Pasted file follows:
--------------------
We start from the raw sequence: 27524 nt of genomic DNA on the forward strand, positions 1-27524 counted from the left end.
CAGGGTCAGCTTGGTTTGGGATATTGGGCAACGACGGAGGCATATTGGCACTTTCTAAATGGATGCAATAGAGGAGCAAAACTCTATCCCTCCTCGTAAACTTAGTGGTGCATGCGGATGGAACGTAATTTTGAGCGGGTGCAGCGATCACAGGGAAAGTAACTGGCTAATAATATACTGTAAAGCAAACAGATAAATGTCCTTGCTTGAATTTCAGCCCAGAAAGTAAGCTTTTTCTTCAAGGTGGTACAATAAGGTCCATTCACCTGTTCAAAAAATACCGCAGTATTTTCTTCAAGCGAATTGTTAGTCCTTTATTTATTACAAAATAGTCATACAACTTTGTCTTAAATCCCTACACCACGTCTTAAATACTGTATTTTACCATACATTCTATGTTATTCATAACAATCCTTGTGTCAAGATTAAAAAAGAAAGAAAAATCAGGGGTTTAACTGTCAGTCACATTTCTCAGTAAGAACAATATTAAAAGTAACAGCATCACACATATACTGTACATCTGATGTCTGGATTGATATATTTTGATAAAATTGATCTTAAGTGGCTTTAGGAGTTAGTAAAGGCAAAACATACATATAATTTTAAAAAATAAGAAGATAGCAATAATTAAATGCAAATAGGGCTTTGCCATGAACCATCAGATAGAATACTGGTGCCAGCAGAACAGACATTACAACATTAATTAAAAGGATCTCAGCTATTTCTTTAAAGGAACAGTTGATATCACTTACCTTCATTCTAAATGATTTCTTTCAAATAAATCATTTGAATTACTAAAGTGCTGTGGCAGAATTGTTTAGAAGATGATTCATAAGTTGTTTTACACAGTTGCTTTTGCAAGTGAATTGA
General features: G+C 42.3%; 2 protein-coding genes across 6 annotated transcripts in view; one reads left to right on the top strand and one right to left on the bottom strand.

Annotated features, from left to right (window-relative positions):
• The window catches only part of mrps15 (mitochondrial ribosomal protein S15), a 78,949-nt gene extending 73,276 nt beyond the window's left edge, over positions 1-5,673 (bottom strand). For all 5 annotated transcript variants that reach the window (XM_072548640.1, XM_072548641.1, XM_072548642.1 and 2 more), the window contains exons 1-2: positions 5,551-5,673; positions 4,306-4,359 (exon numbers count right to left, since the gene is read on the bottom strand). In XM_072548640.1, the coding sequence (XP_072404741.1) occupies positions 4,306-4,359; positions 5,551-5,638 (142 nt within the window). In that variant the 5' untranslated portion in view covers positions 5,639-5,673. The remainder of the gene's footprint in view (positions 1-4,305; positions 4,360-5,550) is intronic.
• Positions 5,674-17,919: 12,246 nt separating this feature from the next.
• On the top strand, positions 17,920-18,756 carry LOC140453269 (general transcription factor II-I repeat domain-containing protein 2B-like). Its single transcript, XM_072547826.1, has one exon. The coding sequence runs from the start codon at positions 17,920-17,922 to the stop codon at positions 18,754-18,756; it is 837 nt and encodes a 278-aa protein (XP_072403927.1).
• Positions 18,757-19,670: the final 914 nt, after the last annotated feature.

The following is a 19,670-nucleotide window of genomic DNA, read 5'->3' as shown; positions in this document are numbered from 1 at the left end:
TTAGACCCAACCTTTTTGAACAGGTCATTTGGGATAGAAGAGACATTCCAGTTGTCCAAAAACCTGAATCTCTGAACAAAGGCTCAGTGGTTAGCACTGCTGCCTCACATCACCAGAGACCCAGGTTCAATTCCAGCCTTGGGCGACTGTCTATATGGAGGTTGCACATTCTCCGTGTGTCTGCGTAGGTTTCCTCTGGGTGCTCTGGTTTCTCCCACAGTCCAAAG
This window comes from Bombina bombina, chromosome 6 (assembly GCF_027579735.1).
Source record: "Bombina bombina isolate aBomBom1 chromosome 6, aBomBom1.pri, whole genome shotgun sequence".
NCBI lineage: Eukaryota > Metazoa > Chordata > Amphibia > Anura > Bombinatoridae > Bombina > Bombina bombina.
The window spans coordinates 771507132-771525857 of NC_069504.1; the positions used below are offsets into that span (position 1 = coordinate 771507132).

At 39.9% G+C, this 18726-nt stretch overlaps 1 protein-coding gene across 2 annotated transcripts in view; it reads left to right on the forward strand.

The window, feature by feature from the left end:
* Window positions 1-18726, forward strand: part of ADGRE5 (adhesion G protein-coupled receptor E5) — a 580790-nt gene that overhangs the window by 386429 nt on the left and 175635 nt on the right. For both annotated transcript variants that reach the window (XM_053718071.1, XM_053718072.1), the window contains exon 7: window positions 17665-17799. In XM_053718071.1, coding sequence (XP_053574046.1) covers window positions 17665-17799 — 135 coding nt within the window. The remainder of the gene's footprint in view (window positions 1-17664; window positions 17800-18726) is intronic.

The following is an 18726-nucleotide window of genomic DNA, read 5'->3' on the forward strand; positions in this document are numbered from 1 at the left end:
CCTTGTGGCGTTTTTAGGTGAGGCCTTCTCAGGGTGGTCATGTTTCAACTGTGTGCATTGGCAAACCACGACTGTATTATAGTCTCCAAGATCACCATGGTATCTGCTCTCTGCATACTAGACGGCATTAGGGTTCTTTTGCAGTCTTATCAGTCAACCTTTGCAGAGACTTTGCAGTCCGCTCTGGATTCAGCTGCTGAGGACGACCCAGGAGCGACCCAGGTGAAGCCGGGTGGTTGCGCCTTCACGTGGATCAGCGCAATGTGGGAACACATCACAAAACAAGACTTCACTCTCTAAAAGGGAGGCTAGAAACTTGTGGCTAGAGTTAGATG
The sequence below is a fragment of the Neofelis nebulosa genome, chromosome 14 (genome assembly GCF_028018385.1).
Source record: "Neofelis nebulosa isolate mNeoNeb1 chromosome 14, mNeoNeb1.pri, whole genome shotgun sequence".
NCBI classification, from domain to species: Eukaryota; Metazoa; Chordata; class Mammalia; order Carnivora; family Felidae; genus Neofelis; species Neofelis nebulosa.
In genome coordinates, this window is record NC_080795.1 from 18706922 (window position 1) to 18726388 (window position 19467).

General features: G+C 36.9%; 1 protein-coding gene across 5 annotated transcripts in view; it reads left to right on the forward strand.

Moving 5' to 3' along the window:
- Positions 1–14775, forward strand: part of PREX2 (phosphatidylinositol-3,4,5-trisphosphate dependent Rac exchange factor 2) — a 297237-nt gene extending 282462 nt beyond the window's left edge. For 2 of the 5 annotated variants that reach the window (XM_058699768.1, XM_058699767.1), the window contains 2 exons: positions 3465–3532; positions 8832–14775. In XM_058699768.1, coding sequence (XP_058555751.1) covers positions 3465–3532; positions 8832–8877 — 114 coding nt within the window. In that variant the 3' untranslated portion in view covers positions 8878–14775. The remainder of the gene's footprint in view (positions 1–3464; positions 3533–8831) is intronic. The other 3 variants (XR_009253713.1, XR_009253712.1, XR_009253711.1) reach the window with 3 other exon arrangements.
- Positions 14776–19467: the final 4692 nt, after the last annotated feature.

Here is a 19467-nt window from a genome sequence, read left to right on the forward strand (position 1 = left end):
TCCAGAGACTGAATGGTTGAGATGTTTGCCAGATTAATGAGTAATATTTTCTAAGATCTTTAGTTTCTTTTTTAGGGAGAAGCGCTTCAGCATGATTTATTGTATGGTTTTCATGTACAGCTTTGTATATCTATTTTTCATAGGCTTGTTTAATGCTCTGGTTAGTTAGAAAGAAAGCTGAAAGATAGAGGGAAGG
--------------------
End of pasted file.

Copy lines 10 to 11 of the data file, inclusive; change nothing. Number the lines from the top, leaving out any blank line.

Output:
TTAGACCCAACCTTTTTGAACAGGTCATTTGGGATAGAAGAGACATTCCAGTTGTCCAAAAACCTGAATCTCTGAACAAAGGCTCAGTGGTTAGCACTGCTGCCTCACATCACCAGAGACCCAGGTTCAATTCCAGCCTTGGGCGACTGTCTATATGGAGGTTGCACATTCTCCGTGTGTCTGCGTAGGTTTCCTCTGGGTGCTCTGGTTTCTCCCACAGTCCAAAG
This window comes from Bombina bombina, chromosome 6 (assembly GCF_027579735.1).